RailsConf 2008 – Sunday Morning Summary

Dispelling the Myths about Rails performance

Lewis Cerne – NewRelic

This was another vendor talk that I decided to attend. I’ve been betatesting the New Relic RPM system for awhile. I decided to attend to see if they would talk about upcoming features that may change my opinion on what NewRelic has to offer. Lewis started by comparing a lot of the FUD about Ruby & Rails performance/scaling to the same statements made about Java and other technologies 10 years ago. He noted the key truth that Rails developers are always using to back up their product: “It’s okay that Ruby is slower. We make up our gains in other areas”. He also highlighted some key observations that I’ve heard myself say many times before: You need data to know what optimize. Otherwise you’re wasting time and money and often just making things worse.

Lewis moved on to describe the the systems that power RPM. Nothing surprising, but it looks to be a solid and scalable architecture (as it should be since their goal is to help you scale your app). Of course, none of this is a surprise given that their cluster is run by EngineYard. He highlighted a great point about putting Rails apps into production: “Testing is important but not enough – You can’t predict or reproduce what will happen in production”. This is an important lesson to remember because good testing/test coverage has nothing to do with how your app will handle load. Bugs and load are very different issues and you must handle them in different ways.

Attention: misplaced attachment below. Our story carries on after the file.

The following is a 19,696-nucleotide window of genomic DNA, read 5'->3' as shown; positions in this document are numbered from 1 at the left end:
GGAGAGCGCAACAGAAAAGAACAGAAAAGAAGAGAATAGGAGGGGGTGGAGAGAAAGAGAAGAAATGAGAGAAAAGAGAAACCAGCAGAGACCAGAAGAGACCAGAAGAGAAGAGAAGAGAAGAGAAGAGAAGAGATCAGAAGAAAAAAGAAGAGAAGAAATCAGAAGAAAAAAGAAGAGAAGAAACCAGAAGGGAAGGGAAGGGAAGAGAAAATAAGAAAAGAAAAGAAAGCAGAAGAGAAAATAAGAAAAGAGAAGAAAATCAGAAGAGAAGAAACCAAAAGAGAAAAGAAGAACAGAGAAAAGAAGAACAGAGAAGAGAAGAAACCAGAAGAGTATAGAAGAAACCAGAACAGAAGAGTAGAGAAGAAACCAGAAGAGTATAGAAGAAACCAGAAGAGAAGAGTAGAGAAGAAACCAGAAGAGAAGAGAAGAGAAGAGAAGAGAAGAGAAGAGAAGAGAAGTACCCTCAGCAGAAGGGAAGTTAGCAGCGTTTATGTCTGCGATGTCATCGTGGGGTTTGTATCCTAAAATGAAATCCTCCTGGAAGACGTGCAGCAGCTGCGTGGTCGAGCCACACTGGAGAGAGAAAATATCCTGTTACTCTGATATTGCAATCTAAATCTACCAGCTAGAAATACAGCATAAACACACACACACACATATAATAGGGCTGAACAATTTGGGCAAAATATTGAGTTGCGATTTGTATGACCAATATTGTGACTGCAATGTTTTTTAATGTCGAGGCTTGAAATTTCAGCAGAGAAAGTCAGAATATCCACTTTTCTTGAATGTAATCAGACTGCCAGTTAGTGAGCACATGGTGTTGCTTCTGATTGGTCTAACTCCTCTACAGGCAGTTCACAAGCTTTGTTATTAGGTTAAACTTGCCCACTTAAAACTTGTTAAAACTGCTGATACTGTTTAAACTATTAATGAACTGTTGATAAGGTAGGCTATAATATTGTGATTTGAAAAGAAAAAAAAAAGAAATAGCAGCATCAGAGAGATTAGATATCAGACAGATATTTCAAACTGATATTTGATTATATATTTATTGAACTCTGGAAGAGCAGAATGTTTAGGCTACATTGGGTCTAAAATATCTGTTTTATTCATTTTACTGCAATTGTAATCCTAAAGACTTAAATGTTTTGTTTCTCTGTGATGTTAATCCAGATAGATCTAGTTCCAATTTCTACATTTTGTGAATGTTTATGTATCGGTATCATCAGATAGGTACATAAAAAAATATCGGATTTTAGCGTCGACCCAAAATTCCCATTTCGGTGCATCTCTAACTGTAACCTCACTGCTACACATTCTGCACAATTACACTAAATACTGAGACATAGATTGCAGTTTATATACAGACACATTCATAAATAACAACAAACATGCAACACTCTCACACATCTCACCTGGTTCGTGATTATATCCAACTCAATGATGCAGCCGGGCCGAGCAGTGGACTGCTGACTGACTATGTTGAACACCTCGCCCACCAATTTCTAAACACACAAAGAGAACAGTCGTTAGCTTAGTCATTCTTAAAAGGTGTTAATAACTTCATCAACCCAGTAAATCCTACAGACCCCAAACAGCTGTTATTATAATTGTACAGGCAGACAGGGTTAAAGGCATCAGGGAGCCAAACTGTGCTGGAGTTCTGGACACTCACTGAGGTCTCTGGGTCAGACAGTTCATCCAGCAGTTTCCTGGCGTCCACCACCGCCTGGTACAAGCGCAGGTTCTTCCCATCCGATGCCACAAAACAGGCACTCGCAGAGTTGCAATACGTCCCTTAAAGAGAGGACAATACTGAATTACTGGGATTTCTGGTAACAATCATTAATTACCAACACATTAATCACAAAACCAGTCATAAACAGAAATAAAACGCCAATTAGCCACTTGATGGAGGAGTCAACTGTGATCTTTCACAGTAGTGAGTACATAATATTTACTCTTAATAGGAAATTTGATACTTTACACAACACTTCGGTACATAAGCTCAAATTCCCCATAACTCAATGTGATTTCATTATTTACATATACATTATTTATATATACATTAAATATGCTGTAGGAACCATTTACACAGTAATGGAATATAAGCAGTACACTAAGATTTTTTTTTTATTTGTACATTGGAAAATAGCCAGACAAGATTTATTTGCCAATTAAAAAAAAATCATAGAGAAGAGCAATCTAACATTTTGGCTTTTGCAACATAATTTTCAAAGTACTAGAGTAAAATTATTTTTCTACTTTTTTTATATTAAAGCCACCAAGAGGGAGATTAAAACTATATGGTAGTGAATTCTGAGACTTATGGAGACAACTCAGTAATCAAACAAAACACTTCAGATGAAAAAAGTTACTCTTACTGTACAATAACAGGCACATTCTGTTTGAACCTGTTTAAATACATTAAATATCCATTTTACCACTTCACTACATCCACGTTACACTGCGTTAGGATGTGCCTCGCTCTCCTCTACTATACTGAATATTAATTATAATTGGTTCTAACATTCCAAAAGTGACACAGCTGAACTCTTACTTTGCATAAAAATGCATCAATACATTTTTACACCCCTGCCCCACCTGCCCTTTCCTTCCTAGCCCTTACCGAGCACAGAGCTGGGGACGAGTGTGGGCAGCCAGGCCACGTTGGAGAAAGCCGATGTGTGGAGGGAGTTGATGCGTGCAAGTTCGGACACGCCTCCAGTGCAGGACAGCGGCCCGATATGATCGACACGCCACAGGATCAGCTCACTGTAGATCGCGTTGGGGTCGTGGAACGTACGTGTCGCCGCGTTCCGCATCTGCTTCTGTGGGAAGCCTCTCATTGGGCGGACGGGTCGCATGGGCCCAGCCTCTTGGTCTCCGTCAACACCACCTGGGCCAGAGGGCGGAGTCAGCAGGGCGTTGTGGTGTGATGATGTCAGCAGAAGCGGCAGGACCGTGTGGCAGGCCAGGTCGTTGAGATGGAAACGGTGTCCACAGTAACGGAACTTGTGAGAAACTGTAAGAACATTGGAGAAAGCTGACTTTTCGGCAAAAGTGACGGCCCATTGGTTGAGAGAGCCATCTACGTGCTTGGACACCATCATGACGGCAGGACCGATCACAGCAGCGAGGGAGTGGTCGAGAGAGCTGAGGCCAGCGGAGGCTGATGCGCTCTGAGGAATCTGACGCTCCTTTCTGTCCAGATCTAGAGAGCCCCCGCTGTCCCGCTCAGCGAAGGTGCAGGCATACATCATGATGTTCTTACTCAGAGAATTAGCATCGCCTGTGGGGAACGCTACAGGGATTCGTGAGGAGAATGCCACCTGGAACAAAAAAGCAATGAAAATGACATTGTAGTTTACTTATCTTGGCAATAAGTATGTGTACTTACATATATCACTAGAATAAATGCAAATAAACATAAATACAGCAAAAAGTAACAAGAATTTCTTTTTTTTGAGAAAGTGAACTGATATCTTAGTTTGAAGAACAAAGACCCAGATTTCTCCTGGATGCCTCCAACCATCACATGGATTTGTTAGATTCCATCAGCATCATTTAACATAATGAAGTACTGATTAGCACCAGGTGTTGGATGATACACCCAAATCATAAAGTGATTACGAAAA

I really started to get interested when Lewis mentioned that you can build your own custom data handling for targetting performance that is very specific to your app. This starts to sound a lot like plugins for ScoutApp, munin, etc. It’s not clear just what kind of custom data you can collect (are you able to run any Unix command for data collection, or are you limited to something inside Rails?), but it certainly sounds like a step forward.